"Normally, [the] refrigerator temperature should be 40 degrees Fahrenheit or lower, and the freezer should be 0 degrees Fahrenheit or lower," said Dr. Sims. If there's not a thermometer inside the appliance to gauge the temperature, you can use a food thermometer on the individual items to determine if it's safe to eat.

While some foods, like dairy products and meats, might start to look or smell bad, you cannot always rely on your sense to determine food safety.

"For items in the freezer to be safe to refreeze or prepare for consumption, they should have an internal temperature below 40 degrees Fahrenheit," noted Dr. Sims. "If meats, eggs, or leftovers have been above 40 degrees Fahrenheit for more than two hours, it's time to throw them out."

If you aren't sure whether to keep or toss your food, the Food Safety and Inspection Service (FSIS) provides a quick guide describing when to discard various food groups.

For example, if it's been above 40 degrees Fahrenheit for more than two hours, immediately discard lunch meat, soft cheese, milk, and yogurt. On the other hand, in that instance, you can keep hard cheese, butter and margarine, uncut fresh fruit, and breakfast foods, like waffles and pancakes.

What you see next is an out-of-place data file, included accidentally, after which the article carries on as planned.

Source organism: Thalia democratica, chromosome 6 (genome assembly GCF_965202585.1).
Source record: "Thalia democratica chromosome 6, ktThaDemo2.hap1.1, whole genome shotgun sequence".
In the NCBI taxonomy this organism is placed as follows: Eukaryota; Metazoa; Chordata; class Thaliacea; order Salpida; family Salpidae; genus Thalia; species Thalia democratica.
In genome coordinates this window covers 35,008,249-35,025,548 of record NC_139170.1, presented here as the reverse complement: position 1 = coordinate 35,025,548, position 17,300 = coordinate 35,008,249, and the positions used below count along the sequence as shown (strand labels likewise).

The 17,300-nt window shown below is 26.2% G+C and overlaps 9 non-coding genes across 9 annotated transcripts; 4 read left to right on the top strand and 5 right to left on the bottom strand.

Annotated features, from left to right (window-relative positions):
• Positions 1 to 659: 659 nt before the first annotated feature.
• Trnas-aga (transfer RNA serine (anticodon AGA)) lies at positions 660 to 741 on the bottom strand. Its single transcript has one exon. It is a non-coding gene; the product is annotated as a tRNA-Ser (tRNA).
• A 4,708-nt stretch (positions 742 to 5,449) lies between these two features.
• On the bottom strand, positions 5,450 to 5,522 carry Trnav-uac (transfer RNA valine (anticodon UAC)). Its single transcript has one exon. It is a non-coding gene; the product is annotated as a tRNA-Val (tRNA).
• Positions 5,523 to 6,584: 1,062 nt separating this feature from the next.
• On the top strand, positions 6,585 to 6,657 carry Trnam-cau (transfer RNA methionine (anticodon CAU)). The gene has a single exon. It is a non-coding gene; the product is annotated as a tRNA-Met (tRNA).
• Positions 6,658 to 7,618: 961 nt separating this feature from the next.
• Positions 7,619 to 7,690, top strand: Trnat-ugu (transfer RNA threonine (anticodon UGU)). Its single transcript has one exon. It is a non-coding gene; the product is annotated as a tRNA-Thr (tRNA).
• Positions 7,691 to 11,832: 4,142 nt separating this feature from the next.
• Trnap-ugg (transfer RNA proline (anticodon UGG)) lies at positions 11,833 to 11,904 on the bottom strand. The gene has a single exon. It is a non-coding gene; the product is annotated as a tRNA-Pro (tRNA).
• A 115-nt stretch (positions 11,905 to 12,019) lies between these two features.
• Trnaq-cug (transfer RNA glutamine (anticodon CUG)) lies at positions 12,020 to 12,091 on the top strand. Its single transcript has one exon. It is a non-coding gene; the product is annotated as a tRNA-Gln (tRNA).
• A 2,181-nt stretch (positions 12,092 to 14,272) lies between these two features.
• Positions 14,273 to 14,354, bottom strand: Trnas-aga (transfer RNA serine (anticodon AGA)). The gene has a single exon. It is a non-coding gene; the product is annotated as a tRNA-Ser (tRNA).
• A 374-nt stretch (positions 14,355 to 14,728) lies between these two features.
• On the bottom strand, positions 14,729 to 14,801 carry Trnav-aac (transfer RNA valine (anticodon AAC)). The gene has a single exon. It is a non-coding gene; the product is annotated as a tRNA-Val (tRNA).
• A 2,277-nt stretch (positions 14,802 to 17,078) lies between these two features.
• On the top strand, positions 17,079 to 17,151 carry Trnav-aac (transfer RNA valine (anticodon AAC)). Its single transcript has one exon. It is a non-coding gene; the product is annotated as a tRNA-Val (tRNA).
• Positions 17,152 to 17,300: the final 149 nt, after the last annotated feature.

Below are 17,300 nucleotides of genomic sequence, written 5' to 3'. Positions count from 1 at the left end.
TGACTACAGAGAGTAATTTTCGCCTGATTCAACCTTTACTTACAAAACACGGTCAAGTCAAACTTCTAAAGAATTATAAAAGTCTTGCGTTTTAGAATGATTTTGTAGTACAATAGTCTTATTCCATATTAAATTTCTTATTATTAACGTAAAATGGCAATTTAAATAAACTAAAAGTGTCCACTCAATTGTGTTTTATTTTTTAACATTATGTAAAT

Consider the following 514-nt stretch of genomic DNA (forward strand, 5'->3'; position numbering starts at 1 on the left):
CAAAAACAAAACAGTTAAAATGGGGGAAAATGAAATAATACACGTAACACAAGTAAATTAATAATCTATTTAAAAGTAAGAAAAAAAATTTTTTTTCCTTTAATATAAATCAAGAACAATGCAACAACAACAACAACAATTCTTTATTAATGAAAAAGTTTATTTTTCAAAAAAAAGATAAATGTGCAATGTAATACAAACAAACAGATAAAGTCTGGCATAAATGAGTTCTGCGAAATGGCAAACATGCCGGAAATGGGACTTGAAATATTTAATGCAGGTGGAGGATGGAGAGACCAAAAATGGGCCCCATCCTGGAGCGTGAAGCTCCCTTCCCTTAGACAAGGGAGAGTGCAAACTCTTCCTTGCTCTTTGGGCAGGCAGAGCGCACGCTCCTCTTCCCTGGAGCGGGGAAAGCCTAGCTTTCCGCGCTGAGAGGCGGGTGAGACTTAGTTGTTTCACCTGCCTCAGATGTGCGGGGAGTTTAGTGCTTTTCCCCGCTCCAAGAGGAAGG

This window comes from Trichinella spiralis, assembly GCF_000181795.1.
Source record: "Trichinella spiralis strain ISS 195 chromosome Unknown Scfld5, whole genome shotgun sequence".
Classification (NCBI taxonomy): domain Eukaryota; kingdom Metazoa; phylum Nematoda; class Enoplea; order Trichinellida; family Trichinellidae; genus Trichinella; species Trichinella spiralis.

Dr. Sims advised always erring on the side of caution. So, if you're unsure about the safety of food items that were in your refrigerator or freezer during a power outage—or anytime, for that matter—it's better to discard them and rely on shelf-stable pantry items for your meals.

But to avoid food waste, it's wise to eat perishable items—including leftovers, meat, poultry, and foods containing milk, soft cheese, cream, or sour cream—in your refrigerator first, assuming their temperatures guarantee their safety.

What To Know About Foodborne Illness

Checking the actual temperature of the food inside your refrigerator will ultimately tell you if your food is safe to eat. It's important to remember that you should never taste perishable foods to see whether they are spoiled. Any refrigerated food that sits above 40 degrees for more than four hours is prone to accumulating bacteria, which causes foodborne illness.